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Insights from the Bar

26 February 2014

Report from 21st Century Bar Conference 2013

On a crisp Friday in December, the 21st Century Bar Conference 2013 took place at the Faculty of Advocates' MacKenzie Building in Edinburgh. This joint event between the Faculty of Advocates and ILG, described by then Vice Dean of the Faculty (now Dean), James Wolffe QC, as a "fruitful collaboration", was in its 13th successful year. Around half of the delegates were in-house lawyers and half from the Bar. The event has very much been focused on black letter law updates from the Bar on a mixture of private and public law topics and this year was no exception.

It was my first time attending the conference and I found it both highly informative and entertaining and a great opportunity to meet advocates and other in-house lawyers. I would thoroughly recommend it for its CPD and networking. This year's event was free of charge for the first time, making it even more accessible and inclusive than ever.

Here are the highlights of what happened on the day:

Opening the conference with an introduction and welcome to the Faculty, James Wolffe QC said the event was about taking stock, getting legal updates and looking forward while gathering those important CPD points.

He went on to talk about litigation trends and changes, noting that there'd been a marked decline in civil litigation so the popular conception that there is a compensation culture is not borne out by the numbers.

He spoke of structures, procedures, cost and the profession. The publication of Sheriff Taylor's review in September will have significant implications if implemented, for example the qualified one-way cost shifting regime in personal injury cases.

On the profession, the Dean's controversial rule change means that the solicitor no longer needs to be present in court. In fact the rule's purpose is to allow the solicitor flexibility not to appear in court. It does not alter who instructs counsel.

If structural reforms take place which put more cases into the sheriff court rather than the Court of Session then some litigants will be deprived of the right to instruct counsel, as they may not be able to recover counsel's fees in the sheriff court. He feels that the starting point should be that any litigant who needs and wants an advocate should be able to instruct one. This would be a 21st century Bar.

Advocate Susan Duff took to the podium to tell us about the legal (and physical) dangers of driving at work - an analysis from a health and safety perspective. Employers are liable for employees reading emails or making phone calls while driving if the employer demands immediate checking of emails. One third of all traffic accidents are work related. More people are killed driving at work than in any other job including construction and oil and gas. The police may investigate the employer too or refer to the Health and Safety Executive (HSE). Employer liability does not apply to commuting to the employee's normal workplace and can apply to road rage if it can be linked back to employee's work, eg they are very stressed and have a heavy workload. 

What is expected of the employer? A relevant question is did the employee have to drive? Guidance is available from the HSE. The most vulnerable people are those who drive for work less frequently, rather than those who do it every day. The Crown Office has a dedicated health and safety prosecution department and she thinks we will see rising litigation on this.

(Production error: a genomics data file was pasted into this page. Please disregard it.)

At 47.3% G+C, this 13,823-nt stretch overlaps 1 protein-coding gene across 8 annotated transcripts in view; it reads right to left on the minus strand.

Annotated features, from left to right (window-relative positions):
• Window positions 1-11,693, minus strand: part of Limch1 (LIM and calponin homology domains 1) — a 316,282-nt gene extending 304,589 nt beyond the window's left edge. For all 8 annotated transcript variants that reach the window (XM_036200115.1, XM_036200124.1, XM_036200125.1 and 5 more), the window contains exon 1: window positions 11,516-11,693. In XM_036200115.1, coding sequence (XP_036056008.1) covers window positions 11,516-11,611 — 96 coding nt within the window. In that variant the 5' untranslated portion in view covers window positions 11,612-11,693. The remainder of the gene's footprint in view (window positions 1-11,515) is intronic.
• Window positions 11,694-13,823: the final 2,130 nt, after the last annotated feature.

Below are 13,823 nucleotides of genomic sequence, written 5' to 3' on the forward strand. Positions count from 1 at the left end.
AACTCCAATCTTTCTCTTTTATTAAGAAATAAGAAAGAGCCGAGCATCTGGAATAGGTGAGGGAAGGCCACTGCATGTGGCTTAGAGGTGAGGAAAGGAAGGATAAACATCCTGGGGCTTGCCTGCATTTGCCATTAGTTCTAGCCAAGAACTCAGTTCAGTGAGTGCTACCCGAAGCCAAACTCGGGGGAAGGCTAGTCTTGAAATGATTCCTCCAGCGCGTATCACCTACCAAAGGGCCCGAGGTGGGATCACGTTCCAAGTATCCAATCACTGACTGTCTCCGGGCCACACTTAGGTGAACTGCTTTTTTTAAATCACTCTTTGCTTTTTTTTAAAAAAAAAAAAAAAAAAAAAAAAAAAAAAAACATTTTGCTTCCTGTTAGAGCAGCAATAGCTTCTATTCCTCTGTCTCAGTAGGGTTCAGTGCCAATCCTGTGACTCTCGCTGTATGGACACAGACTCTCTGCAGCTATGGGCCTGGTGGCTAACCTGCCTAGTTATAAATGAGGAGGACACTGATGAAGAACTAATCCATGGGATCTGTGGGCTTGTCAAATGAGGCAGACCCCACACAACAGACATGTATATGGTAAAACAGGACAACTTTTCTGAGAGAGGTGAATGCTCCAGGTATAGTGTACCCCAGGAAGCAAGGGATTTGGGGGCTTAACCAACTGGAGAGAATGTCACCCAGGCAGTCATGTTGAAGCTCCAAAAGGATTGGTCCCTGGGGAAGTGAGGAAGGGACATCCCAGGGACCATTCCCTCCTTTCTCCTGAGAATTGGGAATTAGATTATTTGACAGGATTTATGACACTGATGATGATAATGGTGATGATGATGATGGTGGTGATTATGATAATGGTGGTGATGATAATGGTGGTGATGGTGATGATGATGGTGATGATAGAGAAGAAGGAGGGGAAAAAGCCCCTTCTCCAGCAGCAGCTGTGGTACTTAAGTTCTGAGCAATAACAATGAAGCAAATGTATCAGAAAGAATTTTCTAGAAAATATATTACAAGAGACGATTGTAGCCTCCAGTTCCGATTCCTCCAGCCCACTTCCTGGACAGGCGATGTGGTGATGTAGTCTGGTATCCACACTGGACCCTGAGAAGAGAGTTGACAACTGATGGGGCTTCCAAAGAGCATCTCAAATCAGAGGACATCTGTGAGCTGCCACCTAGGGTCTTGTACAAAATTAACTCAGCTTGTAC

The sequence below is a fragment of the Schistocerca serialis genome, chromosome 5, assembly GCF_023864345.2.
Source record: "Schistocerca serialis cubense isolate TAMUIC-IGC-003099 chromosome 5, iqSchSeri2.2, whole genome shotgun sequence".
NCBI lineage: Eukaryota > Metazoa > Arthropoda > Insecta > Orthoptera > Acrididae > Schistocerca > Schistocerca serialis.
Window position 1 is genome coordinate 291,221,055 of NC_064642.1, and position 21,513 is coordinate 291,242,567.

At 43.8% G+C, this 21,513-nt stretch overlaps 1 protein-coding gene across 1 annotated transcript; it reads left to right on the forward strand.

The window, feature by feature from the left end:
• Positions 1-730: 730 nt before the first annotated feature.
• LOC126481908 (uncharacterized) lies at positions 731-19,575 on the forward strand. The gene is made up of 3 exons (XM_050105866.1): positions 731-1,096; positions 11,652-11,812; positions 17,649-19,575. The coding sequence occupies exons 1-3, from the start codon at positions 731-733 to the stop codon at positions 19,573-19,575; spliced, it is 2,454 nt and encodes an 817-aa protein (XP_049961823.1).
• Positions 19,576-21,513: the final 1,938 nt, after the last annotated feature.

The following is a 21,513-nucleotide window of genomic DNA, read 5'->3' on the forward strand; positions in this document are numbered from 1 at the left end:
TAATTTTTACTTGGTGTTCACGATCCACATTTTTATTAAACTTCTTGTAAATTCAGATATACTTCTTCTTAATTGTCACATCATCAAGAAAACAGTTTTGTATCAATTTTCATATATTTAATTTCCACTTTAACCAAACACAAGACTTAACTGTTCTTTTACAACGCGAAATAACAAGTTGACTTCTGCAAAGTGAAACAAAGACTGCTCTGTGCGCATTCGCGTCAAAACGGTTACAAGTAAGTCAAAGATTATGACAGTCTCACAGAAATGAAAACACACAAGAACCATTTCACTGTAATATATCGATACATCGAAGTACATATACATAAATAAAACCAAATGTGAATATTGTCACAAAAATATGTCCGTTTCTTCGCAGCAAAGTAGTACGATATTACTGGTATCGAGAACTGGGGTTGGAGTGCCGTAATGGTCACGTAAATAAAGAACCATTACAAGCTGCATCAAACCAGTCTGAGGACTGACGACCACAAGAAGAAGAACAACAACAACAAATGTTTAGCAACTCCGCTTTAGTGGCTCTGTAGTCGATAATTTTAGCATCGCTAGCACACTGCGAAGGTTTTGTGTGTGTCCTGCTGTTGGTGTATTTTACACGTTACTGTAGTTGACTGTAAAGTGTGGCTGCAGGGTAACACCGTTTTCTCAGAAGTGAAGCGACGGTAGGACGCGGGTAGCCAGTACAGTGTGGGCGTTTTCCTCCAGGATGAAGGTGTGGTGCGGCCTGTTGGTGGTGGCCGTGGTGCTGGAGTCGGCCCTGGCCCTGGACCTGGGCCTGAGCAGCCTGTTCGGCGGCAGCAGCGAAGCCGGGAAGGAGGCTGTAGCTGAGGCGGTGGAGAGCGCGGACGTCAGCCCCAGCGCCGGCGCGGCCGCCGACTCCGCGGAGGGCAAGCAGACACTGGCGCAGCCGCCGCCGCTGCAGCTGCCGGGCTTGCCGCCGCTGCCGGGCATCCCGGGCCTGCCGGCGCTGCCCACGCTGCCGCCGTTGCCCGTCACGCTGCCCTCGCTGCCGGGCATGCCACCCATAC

She said she finds it very frightening for employees and employers and I have to say that I agreed! Could your organisation do more to manage its risks in this area? 

The next speaker was a well known name to anyone who has done a Scots law degree - the Honourable Lord Stephen Woolman. Lord Woolman gave us a highly engaging, entertaining and knowledgeable talk on Interpretation of Contract. He said that this was a very happy conference and a useful place to exchange ideas. He reminded us of the quote: "Good lawyers don't need actual knowledge, they need potential knowledge and the skills to apply it". He said, "You may not remember anything that I'm about to say but that doesn't matter!". He took us on a journey through case law, with the help of some colourful slides containing pictures from chess to polar bears and another visual aid - the portrait of Sir David Edward which was hanging on the wall. He provided three tips for construing contracts: (1) At the outset take a broad overall view of what the agreement had in mind; (2) Then unravel the parts which are more difficult to understand; and (3) Don't read it literally - put yourself in the place of the parties. He concluded by likening the approach of contract construction to that of polar bear (the one on the slides) who puts his paws carefully on the ice to see if it will bear his weight - so we should proceed carefully! 

Two more talks completed the morning. 

Firstly advocate Alice Stobbart gave an Employment Law Update, focussing on case law, including an interesting section on the question of what constitutes disability in disability discrimination rules. It is not about the cause but the effect so obesity and perhaps even alcoholism could cause disability. 

Secondly advocate Jonathan Brown gave us a Regulatory Update, focussed on complaints against solicitors and advocates. He expressed concern about the fairness of the Scottish Legal Complaints Commission's processes - though it transpired that there was a commissioner in the audience! The commission's cases have focussed mainly until now on high street solicitors but this could hit advocates too.  It's coming to all of us and we need to change what we do, he warned, so we are all going to have to become a little more defensive.